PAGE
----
Garden centre survives objections

Mayfield Garden Centre in Kelso.
Mayfield Garden Centre in Kelso.

The Mayfield Garden Centre in Kelso has been granted a drinks licence, despite neighbours’ objections.

The Scottish Borders Licensing Board unanimously agreed on Friday to approve a new operating plan from the owners of the Tweedside outlet which was expanded last year to include a 200-seater restaurant.

The decision will allow the centre to serve alcohol on the premises from 11am till 11pm daily, with off-sales licensed from 10am till 10pm.

Assistant manager Carol Purvis told the board the bid was in response to requests from customers who wanted to enjoy a glass of wine with their meal.

She said the on-sales permit would only be used beyond normal opening hours on occasional Thursday evenings, when folk musicians would provide entertainment, and for special events, like a recently-held “ladies night”

“These will never go on beyond 9.30pm in the evening,” said Mrs Purvis, stressing that the small off-sales facility would specialise in gift-packs.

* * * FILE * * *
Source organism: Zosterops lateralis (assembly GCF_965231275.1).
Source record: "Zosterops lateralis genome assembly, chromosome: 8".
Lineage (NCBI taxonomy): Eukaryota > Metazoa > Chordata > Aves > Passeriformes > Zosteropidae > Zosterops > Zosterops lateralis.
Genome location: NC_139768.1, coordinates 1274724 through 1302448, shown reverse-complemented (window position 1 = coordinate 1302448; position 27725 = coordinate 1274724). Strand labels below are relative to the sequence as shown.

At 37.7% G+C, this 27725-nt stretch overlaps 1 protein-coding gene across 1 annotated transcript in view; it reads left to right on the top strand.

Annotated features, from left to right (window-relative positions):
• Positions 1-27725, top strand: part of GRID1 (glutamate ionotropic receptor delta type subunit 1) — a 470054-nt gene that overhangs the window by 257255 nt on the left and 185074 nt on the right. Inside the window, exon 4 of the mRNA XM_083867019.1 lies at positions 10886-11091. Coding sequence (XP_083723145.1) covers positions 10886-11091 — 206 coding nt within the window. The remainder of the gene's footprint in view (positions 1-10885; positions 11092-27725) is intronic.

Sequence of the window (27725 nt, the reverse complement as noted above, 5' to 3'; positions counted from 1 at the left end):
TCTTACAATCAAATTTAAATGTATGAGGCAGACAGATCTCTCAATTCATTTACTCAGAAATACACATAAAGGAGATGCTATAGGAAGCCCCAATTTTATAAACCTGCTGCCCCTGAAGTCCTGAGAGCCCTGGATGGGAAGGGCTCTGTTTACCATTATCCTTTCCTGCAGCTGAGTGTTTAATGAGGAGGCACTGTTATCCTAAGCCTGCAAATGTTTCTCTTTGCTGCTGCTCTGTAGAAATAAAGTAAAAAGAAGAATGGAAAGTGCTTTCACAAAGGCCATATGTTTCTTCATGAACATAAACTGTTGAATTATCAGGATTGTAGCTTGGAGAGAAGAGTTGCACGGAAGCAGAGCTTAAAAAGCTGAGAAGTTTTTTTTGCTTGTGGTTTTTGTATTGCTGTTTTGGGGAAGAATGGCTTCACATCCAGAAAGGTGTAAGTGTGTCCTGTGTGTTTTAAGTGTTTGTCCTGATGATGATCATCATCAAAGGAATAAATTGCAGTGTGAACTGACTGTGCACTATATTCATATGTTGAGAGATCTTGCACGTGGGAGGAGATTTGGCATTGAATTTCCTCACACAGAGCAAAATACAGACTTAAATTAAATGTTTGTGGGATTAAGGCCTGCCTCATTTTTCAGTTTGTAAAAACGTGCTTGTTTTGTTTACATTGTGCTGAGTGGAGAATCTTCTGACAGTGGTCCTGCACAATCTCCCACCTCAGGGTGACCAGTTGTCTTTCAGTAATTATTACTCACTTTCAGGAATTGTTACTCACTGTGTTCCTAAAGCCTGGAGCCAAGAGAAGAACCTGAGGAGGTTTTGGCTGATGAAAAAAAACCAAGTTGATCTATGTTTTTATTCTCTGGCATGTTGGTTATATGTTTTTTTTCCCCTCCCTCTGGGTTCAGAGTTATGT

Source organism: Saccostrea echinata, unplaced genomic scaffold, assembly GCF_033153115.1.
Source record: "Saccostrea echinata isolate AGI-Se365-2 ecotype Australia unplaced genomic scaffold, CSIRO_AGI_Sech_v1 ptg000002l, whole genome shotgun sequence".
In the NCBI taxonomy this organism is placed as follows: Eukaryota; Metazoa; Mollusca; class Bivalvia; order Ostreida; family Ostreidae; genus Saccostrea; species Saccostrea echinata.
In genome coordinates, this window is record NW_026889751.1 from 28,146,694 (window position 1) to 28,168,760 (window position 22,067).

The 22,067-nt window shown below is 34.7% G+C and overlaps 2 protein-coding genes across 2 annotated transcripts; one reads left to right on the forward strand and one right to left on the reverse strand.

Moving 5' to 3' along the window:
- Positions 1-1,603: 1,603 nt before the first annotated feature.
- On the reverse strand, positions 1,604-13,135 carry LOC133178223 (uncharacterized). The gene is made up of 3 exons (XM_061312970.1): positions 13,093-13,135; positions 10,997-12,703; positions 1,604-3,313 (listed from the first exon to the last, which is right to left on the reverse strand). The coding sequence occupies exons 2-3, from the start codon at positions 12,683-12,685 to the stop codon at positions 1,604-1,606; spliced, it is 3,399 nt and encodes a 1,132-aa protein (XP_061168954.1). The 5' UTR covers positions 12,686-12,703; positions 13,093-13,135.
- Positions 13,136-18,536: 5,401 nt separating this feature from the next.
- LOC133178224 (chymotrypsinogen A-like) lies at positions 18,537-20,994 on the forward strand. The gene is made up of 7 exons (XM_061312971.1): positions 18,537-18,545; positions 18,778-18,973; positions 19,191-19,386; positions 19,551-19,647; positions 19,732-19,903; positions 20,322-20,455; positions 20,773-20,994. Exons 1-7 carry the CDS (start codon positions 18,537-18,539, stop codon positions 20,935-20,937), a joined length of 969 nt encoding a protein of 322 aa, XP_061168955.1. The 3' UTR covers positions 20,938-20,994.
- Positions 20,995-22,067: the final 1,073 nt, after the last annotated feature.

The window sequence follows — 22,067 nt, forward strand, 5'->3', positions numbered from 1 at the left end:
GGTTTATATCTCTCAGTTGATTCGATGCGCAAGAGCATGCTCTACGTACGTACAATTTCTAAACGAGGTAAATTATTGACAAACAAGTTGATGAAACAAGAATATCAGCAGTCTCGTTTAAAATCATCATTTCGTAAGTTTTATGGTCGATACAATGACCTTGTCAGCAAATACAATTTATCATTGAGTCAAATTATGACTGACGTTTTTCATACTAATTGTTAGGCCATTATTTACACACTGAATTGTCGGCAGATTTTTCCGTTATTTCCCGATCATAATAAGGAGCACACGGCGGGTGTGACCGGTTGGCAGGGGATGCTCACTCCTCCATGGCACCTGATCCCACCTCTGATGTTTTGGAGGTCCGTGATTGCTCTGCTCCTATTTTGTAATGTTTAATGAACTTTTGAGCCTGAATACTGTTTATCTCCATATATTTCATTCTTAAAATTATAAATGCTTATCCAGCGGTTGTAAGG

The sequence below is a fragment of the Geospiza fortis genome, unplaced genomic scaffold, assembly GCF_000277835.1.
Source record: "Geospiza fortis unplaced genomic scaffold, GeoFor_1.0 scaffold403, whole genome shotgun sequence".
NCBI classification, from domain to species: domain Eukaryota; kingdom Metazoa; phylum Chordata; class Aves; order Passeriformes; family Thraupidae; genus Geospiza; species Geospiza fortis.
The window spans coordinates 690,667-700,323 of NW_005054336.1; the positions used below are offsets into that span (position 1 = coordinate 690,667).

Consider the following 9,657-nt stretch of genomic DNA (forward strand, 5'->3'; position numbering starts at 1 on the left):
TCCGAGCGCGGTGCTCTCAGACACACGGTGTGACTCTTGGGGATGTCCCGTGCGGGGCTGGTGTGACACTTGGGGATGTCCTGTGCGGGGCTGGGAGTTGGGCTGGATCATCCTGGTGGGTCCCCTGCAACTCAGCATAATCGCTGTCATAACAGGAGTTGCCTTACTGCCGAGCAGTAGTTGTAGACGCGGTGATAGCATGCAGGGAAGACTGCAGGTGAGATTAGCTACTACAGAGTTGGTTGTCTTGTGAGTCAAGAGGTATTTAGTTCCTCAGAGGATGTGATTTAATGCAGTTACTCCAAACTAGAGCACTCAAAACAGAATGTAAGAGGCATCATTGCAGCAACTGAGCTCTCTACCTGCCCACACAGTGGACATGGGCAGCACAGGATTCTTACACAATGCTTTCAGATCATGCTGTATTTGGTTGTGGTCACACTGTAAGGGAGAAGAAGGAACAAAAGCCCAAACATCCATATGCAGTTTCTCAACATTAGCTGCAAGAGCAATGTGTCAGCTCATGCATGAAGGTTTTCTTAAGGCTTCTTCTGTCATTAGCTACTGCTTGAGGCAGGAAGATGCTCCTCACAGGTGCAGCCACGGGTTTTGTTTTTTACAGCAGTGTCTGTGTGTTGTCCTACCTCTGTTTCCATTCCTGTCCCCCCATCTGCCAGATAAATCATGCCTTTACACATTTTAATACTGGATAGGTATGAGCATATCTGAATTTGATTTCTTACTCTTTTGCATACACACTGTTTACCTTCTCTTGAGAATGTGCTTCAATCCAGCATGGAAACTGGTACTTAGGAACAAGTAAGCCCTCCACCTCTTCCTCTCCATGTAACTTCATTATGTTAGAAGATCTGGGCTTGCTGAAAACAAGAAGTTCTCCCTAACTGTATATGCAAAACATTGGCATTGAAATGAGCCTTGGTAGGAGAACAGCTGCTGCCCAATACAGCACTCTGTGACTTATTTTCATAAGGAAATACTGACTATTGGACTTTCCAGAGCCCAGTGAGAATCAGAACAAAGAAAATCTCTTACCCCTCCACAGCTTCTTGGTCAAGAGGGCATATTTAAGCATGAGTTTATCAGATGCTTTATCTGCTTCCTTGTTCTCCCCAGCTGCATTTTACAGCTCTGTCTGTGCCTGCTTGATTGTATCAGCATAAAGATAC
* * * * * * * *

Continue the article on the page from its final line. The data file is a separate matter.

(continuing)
Mary Rose Gliksten, one of 11 elderly residents of neighbouring Mayfield Gardens who wrote to object to the application, questioned the demand for further licensed premises in Kelso.

“Venues like our hotels, Springwood Park and even the race course are all purpose-built for hospitality,” said Mrs Gliksten. “The same could hardly be said for a garden centre which has grown in the middle of a quiet residential area.”

She reiterated fears that traffic problems created by last year’s expansion of the business would be exacerbated and feared late-night disturbance if functions involving alcohol ran beyond 11pm.

She was told by licensing standards officer Ian Tunnah that the operating plan from the centre was typical of many which had been “future-proofed”. This meant if a late-evening function was planned, there would be no need for a fresh licence application.

“It’s clear the garden centre is not going to become a drinking den,” observed Kelso councillor Tom Weatherston, who supported the application after hearing that Mr Tunnah and the police would monitor the premises and that any problems would be reported back to the board.

After the meeting, Mrs Gliksten told us: “The residents are very disappointed that their concerns have been ignored. The least the board should have done is impose time restrictions within the operating plan.”